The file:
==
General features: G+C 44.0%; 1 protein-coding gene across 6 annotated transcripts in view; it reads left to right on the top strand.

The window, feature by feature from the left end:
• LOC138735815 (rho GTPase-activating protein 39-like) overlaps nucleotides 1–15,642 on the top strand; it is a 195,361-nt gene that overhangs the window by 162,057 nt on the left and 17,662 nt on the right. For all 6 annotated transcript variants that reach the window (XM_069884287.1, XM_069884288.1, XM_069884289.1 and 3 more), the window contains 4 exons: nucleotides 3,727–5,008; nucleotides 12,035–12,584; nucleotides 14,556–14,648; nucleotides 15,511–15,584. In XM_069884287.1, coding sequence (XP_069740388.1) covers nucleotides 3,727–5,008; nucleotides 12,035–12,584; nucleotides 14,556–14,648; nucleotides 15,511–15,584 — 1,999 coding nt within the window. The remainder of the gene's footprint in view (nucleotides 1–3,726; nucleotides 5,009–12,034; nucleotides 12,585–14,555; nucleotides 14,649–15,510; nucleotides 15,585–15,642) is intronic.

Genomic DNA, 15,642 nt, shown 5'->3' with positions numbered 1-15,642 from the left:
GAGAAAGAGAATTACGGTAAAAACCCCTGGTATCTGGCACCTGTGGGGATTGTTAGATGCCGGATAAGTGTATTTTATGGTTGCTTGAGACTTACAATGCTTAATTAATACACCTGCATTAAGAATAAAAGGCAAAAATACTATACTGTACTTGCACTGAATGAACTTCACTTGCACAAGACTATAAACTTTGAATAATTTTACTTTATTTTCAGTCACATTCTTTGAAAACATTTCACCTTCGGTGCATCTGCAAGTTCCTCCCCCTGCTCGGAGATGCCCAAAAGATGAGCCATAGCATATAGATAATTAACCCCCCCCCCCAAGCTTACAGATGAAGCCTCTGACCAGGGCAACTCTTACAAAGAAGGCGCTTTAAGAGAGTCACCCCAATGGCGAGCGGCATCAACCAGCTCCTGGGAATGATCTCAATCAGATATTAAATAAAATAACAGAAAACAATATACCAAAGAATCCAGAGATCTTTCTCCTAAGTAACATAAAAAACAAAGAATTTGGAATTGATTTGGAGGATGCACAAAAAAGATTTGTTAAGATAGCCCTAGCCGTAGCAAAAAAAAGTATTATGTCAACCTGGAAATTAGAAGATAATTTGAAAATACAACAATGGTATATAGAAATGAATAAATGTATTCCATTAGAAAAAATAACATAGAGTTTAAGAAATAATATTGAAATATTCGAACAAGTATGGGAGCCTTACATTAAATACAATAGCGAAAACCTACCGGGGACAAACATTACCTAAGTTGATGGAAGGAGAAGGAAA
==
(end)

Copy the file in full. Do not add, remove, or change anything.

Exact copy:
General features: G+C 44.0%; 1 protein-coding gene across 6 annotated transcripts in view; it reads left to right on the top strand.

The window, feature by feature from the left end:
• LOC138735815 (rho GTPase-activating protein 39-like) overlaps nucleotides 1–15,642 on the top strand; it is a 195,361-nt gene that overhangs the window by 162,057 nt on the left and 17,662 nt on the right. For all 6 annotated transcript variants that reach the window (XM_069884287.1, XM_069884288.1, XM_069884289.1 and 3 more), the window contains 4 exons: nucleotides 3,727–5,008; nucleotides 12,035–12,584; nucleotides 14,556–14,648; nucleotides 15,511–15,584. In XM_069884287.1, coding sequence (XP_069740388.1) covers nucleotides 3,727–5,008; nucleotides 12,035–12,584; nucleotides 14,556–14,648; nucleotides 15,511–15,584 — 1,999 coding nt within the window. The remainder of the gene's footprint in view (nucleotides 1–3,726; nucleotides 5,009–12,034; nucleotides 12,585–14,555; nucleotides 14,649–15,510; nucleotides 15,585–15,642) is intronic.

Genomic DNA, 15,642 nt, shown 5'->3' with positions numbered 1-15,642 from the left:
GAGAAAGAGAATTACGGTAAAAACCCCTGGTATCTGGCACCTGTGGGGATTGTTAGATGCCGGATAAGTGTATTTTATGGTTGCTTGAGACTTACAATGCTTAATTAATACACCTGCATTAAGAATAAAAGGCAAAAATACTATACTGTACTTGCACTGAATGAACTTCACTTGCACAAGACTATAAACTTTGAATAATTTTACTTTATTTTCAGTCACATTCTTTGAAAACATTTCACCTTCGGTGCATCTGCAAGTTCCTCCCCCTGCTCGGAGATGCCCAAAAGATGAGCCATAGCATATAGATAATTAACCCCCCCCCCCAAGCTTACAGATGAAGCCTCTGACCAGGGCAACTCTTACAAAGAAGGCGCTTTAAGAGAGTCACCCCAATGGCGAGCGGCATCAACCAGCTCCTGGGAATGATCTCAATCAGATATTAAATAAAATAACAGAAAACAATATACCAAAGAATCCAGAGATCTTTCTCCTAAGTAACATAAAAAACAAAGAATTTGGAATTGATTTGGAGGATGCACAAAAAAGATTTGTTAAGATAGCCCTAGCCGTAGCAAAAAAAAGTATTATGTCAACCTGGAAATTAGAAGATAATTTGAAAATACAACAATGGTATATAGAAATGAATAAATGTATTCCATTAGAAAAAATAACATAGAGTTTAAGAAATAATATTGAAATATTCGAACAAGTATGGGAGCCTTACATTAAATACAATAGCGAAAACCTACCGGGGACAAACATTACCTAAGTTGATGGAAGGAGAAGGAAA